“It’s so hard to rock at 11:50am!” frowns Jon Simmons shortly after doors. The Balance And Composure frontman and his bandmates make a fair fist of it all the same. Victims of a slew of flight cancellations, the Pennsylvanian alt. crew had to swap a prime Saturday slot for going on before the first scheduled bands the following day, but big numbers have shaken off their hangovers to turn out anyway. Tiny Raindrop and Body Language delight the faithful, but it’s the melancholic excellence of new single cross to bear which is really tantalising, promising something special from upcoming fourth LP With You In Spirit: their first in eight years.

KUTEThird Stage

Glasgow’s Northern Unrest collective are given free reign over the third stage and absolutely knock it out of the park with a line-up every bit as bruising as a big night out in Scotland’s lairiest city: Killing Me Softly, Hellbound, Nothin’ But Enemies, Impunity, Despize and the mighty Demonstration Of Power. Most striking, however, are noisy newcomers KUTE who mash noise-rock, hardcore, grunge and a ton of riot grrrl attitude into acerbic nuggets Man On The Street and Take It Off. There’s only that two-track demo to their name right now, but given the strength of Sunday afternoon’s most caustic set we can’t wait to hit play on what’s next.

Mannequin PussyMain Stage

“Our band’s name is not ‘Mannequin P’” scowls Marisa ‘Missy’ Dabice to a sprawling main stage crowd. “It is Mannequin Pussy!” Apparently irked by the double standards shown by the BBC recently censoring the Philadelphian firebrands, where a band like Buzzcocks get away without such interference – though their name is displayed in full on the Glastonbury footage we see at home – they are fantastically fired-up, skirting absurdity with Missy’s outrageously sultry between-song chat and insistence that every man in the audience chant ‘PUSSY!’ before burning the place down with a pit-detonating climactic run of OK? OK! OK? OK!, Pigs Is Pigs and Romantic. A sonic slap in the face that few will be in any hurry to forget.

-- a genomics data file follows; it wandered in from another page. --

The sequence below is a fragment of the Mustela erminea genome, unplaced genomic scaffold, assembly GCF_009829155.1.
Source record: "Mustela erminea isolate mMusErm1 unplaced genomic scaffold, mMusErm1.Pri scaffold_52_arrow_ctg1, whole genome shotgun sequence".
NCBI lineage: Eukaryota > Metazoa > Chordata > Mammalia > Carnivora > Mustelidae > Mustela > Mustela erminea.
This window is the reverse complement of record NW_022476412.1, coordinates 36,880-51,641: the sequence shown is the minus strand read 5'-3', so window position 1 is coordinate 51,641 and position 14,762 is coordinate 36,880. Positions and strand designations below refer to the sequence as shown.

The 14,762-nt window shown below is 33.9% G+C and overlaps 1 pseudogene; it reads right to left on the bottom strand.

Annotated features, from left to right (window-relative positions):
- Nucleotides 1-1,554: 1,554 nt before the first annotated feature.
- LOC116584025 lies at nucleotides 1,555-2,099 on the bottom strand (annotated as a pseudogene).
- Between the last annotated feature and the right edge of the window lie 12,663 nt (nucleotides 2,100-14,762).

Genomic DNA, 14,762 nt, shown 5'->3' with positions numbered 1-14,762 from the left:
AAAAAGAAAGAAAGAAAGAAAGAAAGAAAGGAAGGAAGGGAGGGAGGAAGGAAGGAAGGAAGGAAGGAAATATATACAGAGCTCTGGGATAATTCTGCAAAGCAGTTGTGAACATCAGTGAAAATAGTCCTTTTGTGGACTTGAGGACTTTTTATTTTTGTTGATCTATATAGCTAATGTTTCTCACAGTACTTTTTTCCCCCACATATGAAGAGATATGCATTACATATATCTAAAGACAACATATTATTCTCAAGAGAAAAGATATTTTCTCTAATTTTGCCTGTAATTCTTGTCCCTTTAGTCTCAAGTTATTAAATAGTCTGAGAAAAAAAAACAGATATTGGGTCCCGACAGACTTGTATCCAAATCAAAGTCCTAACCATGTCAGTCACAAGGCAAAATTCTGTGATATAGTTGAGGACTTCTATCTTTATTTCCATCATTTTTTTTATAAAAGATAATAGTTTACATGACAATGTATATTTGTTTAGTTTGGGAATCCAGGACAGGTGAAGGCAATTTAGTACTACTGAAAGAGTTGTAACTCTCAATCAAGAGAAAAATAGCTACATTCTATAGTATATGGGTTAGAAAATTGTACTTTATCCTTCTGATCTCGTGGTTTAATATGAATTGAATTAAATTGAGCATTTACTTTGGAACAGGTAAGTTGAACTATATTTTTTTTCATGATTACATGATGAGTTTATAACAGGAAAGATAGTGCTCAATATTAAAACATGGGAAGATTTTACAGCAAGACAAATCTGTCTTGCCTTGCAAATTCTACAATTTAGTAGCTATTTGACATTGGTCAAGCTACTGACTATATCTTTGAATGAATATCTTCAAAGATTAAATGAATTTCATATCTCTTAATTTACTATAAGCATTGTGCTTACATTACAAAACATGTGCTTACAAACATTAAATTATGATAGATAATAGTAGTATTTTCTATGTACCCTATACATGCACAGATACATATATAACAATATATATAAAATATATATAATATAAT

Teenage WristSecond Stage

Perennially underrated, it’s hard not to feel a hint of dread as Teenage Wrist step onto Outbreak’s cavernous second stage, while Californian heavyweights Movements are still 15 minutes from finishing up outside, with hardly anyone here. They’re undaunted, though, and mainman Marshall Gallagher immediately hits high gear, pulling punters into their orbit as he wrings the grungy shoegaze of Humbug and Black Flamingo from his mangled six-string. Sunnier cuts like Yellowbelly are eschewed in favour of darker, heavier material, but titanic closer Earth Is A Black Hole strikes an ideal balance between their chunkiest riffs and remarkable pop-rock sensibility.

Hot MulliganMain Stage

Not so long ago, the summery, indie-inflected pop-punk of Hot Mulligan would have felt like a very strange vibe on which to launch into the closing straight at Outbreak. But not only have the Michigan lads seen their stock rise in terms of audience turnout, also in a tangible sense of cool that means even the most bloody-minded moshers are happy to throw their hands up and sing along to sugary, self-aware nuggets Drink Milk And Run or Shhhh! Golf Is On. Frontman Nathan ‘Tades’ Sanville (accurately referred to by one punter as ‘a sexy emo Jesus’) has confidently grown into his role, too, commanding all in attendance and cranking the emotional authenticity on bangers as ostensibly silly as John ‘The Rock’ Cena, Can You Smell What The Undertaker...

Harm's WaySecond Stage